Mine and Yours
Our built environment is full of structures that both constrict and facilitate movement. From the architecture of public and private buildings, to city planning and subway systems, to national borders and jurisdictional limits, to the languages we speak and the ones we do not, imagined and real boundaries define and condition how we move in the world and how we interact within it. In Mine and Yours: Forms of Distinction, Felix Kindermann takes up the ubiquity of fences and their social function in New York City. Observing that many fences at residences and public spaces are too short to truly prevent a persistent visitor from crossing, Kindermann posits the fence as a structure of sociality. At once, they act as symbols of class and wealth, delimit and open the space between personal and private, and elucidate who belongs in a given space—and who does not. Fences keep out, but also let in. Kindermann’s practice has long centered the relationships between people in response to their environments, with a particular focus on themes of togetherness and separation within communities. In this exhibition, Kindermann posits new photographic and installation artworks that negotiate the complex tensions between the production and possession of these social boundaries.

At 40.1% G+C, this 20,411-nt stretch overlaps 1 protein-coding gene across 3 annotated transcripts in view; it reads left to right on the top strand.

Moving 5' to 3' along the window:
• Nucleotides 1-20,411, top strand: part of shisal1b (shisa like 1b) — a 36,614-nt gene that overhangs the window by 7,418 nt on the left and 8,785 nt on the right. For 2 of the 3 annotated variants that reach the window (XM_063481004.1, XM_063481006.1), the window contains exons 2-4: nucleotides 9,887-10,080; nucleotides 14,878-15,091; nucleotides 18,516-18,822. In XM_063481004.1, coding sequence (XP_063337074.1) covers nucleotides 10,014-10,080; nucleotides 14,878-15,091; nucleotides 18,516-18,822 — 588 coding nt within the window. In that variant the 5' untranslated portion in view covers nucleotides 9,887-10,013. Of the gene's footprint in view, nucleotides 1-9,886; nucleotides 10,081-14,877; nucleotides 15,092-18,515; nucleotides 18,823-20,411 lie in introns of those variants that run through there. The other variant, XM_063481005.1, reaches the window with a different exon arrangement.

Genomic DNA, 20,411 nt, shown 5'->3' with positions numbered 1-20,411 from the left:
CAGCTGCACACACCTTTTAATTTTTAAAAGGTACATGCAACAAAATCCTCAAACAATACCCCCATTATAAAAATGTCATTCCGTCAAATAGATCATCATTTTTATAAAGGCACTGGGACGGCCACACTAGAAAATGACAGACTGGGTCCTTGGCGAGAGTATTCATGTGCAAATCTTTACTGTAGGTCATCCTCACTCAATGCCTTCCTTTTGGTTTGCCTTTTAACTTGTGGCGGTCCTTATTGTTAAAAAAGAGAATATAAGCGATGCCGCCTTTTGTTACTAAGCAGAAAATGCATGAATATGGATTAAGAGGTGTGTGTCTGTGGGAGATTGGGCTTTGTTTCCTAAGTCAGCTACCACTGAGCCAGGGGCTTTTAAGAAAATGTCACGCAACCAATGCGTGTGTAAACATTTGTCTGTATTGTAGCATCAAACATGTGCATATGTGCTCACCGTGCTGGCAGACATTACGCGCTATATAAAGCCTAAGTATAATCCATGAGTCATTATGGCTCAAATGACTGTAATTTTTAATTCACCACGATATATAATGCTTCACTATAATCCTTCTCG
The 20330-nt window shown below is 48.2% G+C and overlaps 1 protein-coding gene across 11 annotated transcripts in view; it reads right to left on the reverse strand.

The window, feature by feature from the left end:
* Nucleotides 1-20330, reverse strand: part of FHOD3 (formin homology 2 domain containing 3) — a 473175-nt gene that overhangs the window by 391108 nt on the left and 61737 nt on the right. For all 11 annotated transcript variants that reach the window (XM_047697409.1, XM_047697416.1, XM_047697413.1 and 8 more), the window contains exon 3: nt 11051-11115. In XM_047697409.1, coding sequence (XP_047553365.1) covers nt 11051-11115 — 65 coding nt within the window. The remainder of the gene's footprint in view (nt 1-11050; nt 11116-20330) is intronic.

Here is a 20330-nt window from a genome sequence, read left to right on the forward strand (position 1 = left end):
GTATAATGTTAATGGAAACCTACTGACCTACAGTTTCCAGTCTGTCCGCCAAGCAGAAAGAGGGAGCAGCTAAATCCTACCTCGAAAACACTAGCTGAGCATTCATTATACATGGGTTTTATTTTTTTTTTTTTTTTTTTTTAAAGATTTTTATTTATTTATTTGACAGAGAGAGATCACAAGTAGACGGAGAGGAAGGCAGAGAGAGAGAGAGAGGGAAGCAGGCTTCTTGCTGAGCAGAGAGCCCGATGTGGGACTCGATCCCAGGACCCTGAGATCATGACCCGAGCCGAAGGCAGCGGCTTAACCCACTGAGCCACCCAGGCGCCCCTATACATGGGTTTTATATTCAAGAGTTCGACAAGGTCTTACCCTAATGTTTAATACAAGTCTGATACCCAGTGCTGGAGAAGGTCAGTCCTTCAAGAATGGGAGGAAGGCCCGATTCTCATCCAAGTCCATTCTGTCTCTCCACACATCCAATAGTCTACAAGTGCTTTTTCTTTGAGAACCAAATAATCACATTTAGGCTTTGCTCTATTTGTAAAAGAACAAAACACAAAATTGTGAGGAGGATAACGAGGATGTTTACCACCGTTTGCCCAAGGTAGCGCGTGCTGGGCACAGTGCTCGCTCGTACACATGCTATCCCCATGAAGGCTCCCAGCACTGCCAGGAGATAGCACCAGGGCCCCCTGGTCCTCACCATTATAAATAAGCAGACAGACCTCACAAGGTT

Zachary B. Feldman